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S.F. No. 498 - Police Body Cameras (First Engrossment)
Author: Senator Ron Latz
Prepared By:
Date: May 6, 2015


This bill classifies data collected by police body cameras (portable recording systems) and provides for the retention and destruction of the data. Requirements governing the use of these systems, audits of the data, and vendor practices and liability are also included.

Section 1 amends the provision authorizing law enforcement agencies to provide access to active investigative data under certain circumstances to include private or nonpublic portable recording system data.

Section 2, paragraph (a), defines the terms “portable recording system data,” “public place,” and “redact.”

Paragraph (b) provides that portable recording system data are private data on individuals or nonpublic data unless the recording occurred in a public place and involved the use of a dangerous weapon or physical coercion by a peace officer that causes at least substantial bodily harm.

Paragraph (c) provides that active criminal investigative data or public personnel data that document the basis for disciplinary action against an employee remain classified under the general law, except that portable recording system data that are part of an inactive investigation remain classified as provided in this subdivision (the general rule is that inactive investigative data are public).

Paragraph (d) establishes a procedure under which a person may bring an action in district court to authorize the disclosure of portable recording system data that are private or nonpublic. This is based on current law that provides for disclosure of active investigative data.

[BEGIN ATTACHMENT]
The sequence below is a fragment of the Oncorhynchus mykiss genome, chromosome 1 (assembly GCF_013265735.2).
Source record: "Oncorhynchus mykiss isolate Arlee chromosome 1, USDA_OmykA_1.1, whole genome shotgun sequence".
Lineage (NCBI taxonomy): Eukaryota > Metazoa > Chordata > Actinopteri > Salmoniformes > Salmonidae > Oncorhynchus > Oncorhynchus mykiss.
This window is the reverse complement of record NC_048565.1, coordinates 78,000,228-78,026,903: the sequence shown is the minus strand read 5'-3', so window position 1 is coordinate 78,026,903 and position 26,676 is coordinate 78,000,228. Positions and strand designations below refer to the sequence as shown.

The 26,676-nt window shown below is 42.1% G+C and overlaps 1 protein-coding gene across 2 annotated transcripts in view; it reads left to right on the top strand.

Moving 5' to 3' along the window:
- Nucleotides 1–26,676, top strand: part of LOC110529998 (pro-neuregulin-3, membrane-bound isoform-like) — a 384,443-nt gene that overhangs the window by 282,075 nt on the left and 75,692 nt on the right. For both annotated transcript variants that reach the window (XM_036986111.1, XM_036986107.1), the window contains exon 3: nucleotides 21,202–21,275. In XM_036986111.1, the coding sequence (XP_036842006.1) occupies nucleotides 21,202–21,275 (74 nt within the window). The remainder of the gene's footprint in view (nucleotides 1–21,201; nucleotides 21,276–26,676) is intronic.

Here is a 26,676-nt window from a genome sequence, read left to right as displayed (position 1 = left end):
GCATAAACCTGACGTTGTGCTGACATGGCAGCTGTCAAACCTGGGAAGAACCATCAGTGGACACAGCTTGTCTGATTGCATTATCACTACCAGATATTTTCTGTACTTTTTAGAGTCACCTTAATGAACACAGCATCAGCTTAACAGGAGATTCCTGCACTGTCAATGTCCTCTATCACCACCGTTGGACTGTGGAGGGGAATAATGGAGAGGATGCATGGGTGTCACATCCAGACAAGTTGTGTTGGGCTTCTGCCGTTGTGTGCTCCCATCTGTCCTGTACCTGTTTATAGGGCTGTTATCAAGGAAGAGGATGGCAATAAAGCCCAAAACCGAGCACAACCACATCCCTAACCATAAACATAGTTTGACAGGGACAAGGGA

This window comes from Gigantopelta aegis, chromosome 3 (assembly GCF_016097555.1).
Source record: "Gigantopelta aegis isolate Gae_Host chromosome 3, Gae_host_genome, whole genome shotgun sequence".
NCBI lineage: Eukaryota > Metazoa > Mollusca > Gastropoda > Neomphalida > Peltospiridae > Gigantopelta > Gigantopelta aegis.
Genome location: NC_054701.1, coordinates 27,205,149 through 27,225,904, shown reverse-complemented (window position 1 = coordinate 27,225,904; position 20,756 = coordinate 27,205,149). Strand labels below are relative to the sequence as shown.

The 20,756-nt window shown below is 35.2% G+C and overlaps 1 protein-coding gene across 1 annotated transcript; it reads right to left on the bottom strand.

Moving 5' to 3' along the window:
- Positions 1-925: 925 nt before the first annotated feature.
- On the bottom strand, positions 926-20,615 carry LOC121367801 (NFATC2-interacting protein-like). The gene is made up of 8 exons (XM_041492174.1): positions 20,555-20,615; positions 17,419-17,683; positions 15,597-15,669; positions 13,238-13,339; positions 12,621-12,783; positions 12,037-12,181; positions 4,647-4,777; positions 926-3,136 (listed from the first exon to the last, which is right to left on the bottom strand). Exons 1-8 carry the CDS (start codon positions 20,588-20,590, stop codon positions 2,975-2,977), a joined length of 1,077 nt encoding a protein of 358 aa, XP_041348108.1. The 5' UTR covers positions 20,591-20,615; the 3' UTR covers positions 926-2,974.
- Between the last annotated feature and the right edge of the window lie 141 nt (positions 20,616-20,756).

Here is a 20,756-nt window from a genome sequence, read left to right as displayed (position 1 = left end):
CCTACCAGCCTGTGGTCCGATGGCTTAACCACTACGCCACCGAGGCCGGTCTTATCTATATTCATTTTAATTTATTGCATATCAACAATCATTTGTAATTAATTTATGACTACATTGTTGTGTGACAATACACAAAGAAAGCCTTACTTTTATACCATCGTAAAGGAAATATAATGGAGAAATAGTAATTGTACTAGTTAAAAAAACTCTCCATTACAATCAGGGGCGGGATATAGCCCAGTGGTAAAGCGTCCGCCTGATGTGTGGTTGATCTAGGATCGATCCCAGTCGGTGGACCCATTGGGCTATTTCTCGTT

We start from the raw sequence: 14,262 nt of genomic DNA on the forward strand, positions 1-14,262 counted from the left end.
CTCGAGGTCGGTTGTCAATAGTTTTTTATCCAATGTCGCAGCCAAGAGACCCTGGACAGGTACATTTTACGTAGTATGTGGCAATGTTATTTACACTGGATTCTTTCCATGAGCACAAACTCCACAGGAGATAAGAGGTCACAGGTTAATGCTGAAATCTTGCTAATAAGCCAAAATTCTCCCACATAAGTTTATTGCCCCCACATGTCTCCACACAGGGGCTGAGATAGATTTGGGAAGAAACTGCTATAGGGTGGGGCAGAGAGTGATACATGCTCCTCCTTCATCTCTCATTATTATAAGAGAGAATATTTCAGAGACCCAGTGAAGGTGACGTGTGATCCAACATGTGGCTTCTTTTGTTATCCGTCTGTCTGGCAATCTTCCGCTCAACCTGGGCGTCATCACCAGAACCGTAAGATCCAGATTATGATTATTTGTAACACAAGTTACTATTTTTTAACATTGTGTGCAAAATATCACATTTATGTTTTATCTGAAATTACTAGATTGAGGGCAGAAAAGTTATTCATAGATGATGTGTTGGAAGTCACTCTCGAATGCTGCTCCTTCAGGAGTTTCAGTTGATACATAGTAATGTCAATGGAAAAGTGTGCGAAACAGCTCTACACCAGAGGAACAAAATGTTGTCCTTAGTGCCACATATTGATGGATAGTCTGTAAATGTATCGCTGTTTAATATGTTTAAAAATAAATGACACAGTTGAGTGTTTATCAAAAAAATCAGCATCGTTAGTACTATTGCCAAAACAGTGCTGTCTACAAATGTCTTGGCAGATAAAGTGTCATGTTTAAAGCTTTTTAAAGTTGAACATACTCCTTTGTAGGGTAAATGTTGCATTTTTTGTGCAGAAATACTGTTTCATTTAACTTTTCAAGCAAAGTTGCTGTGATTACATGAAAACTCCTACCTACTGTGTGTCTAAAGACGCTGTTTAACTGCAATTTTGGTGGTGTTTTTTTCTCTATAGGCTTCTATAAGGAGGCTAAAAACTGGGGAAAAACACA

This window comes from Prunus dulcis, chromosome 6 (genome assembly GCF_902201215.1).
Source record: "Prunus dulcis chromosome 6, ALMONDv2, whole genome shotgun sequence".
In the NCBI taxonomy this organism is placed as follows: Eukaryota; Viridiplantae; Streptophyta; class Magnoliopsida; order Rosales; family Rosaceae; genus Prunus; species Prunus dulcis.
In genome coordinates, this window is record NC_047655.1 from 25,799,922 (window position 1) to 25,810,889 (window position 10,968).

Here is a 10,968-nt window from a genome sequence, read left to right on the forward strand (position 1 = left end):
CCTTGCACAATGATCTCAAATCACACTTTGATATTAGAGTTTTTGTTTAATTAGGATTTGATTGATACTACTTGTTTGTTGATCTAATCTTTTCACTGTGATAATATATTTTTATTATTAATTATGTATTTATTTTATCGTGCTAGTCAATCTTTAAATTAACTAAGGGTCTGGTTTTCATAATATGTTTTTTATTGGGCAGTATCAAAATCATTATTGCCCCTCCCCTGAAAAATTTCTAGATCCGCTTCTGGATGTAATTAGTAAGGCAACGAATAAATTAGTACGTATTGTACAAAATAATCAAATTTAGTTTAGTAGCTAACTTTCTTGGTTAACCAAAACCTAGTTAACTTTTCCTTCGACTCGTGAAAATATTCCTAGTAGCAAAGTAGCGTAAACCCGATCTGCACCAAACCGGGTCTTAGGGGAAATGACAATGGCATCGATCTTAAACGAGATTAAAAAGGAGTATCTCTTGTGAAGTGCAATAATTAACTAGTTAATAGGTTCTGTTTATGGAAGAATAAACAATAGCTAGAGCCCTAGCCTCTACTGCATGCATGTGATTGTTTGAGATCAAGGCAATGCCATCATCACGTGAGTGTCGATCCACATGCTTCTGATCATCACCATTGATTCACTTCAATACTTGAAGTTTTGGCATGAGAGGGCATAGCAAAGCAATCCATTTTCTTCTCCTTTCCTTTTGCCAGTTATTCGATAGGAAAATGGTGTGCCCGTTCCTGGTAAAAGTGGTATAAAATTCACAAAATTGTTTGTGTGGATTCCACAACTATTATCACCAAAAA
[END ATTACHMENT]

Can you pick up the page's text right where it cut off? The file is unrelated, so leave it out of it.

Paragraph (e) requires a law enforcement agency that uses portable recording systems to maintain specified information regarding the use of those systems, which is public data.

Paragraph (f) contains the rules governing retention and destruction of data captured by a portable recording system that are not criminal investigative data. Unless the data are described in paragraph (g), it must maintained for at least 90 days and destroyed within one year.

Paragraph (g) contains a longer retention period for certain types of data. It would apply in cases where the incident involved the use of force by a peace officer or a formal complaint is made against a peace officer related to the incident. In these cases, the data must be maintained for at least one year and destroyed within three years.

Paragraph (h) allows the subject of the data to submit a written request that the recording be retained for additional 180-day periods for possible evidentiary or exculpatory use in a future proceeding relating to the circumstances under which the data were collected. In addition, a government entity may retain the recording for possible future use.

Paragraph (i) provides that an individual who is the subject of portable recording system data has access to the data, including data on other individuals who are subjects of the recording. However, if an individual requests a copy, data on other individuals who do not consent to its release must be redacted.

Paragraph (j) contains triennial audit requirements for data collected by a portable recording system.

Paragraph (k) prohibits a law enforcement agency from using a system unless it has adopted a policy governing its use and operation.

An immediate effective date is included for this section. Data collected before the effective date must be destroyed, if required by this section, no more than 90 days after it becomes effective.

Section 3 adds a new section dealing with portable recording system vendors. It makes it clear that a vendor would be subject to all of the requirements of chapter 13. In addition, in a civil action for a violation, the vendor would be liable for minimum damages of $2,500 or actual damages, whichever is greater. In an action involving improper disclosure of data that are not public, minimum damages would be $10,000.

Section 4 contains application provisions for section 2, paragraph (k). The chief law enforcement officer must adopt a policy by January 15, 2016.

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